Lisicki hits top form to dethrone Williams
When she walked off court at the end of her brilliant victory against Serena Williams, Sabine Lisicki looked temporarily overawed.
Shaking hands with the champion, she merely repeated the words "thank you, thank you" with the sort of deference which suggested she had just been congratulated by royalty. Which, in a sense, she had; this, after all, was the undisputed queen of the Centre Court she had just deposed.
Yet the odd thing about her forelock-tugging reaction was how it contrasted to her demeanour when the ball was in play. Then she competed as if entirely unaware of Williams' elevated reputation. Scared of Serena? Not remotely.
Most who stand on the other side of court to the American seem to succumb to the strange law of physics in which all available space suddenly disappears, leaving nowhere to hit the ball. Lisicki, however, worked Williams round court, moved her out to the sides with the power of a Howitzer serve, leaving ample room to smash home a variety of winning strokes.
What she looked was entirely undaunted; unlike most who come up against the champion she refused to be intimidated by reputation.
"Obviously I went into the match feeling that I could win," she said. "I played a very good first three matches and I felt ready for this match. You know, it gave me a little more energy knowing that she won the French Open and I beat the French Open champion three times in a row in my last three (Wimbledon) appearances. So it was a good omen."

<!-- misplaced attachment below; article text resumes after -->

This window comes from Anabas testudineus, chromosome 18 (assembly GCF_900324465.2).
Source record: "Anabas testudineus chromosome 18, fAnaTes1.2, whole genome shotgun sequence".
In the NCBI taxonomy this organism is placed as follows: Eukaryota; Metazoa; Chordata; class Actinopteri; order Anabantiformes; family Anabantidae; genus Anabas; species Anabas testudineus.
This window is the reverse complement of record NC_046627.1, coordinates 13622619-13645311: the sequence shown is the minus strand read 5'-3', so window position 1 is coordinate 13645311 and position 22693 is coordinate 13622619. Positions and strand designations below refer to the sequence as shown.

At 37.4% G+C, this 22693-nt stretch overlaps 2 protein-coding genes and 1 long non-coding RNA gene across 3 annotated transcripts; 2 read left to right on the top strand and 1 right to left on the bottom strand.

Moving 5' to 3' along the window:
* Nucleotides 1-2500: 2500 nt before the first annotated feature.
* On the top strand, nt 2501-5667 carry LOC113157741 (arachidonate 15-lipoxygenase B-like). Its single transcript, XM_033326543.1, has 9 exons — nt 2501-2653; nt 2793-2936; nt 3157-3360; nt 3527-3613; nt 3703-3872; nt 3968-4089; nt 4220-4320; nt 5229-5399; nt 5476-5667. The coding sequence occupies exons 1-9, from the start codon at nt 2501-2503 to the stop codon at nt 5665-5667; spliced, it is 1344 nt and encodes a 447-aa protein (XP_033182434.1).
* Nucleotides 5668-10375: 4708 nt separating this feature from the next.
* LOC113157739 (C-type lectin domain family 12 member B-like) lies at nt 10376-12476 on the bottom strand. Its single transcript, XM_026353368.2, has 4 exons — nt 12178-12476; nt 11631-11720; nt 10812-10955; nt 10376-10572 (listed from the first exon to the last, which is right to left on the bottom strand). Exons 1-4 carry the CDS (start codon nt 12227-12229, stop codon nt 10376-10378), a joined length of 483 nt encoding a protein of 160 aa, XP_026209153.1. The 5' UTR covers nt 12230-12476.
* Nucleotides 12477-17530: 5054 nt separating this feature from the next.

Not that the omens seemed in her favour at the start of the third set. At that point Williams looked set to maintain her usual stately progress to the quarter-finals, winning nine games on the bounce.
Normally in such circumstances, her opponents succumb to expectation. But Lisicki did not yield.
She refused to accept the inevitable, she said, simply because she thought her fortune was about to change. As far as she could see, the American was only in the ascendancy because she had been riding her luck.
"I was very unlucky," she said. "I think it was second game of the third set when I was up 40-15, she had two net cords in a row. Then again, when she served, I don't know what the score was, but again they called it late out after a good shot of mine.
"You know, I just was fighting for every single point no matter what was happening out there. Serena's a very tough player. That's why she is the number one player in the world. I'm just so glad that I could pull off the win today."
Her win means Lisicki will play Kaia Kanepi, Laura Robson's vanquisher, in today's quarter-finals. Unlike Williams, she will have no idea what to expect of her opponent when she steps out on court.
"I'm not really sure. My coaches will do some scouting. We'll watch some tapes and get me ready for that match.
"I really played four very, very good matches. I think I played better with each match. I am getting more and more confident – with my strokes, as well as my game. So I am looking forward to playing again."
And when she does play today, she can put aside her deference. With that win over Williams, everything changed for the German: the giantkiller was immediately installed by the bookmakers as the favourite to win the tournament. The queen is dead, long live the queen. (© Daily Telegraph, London)
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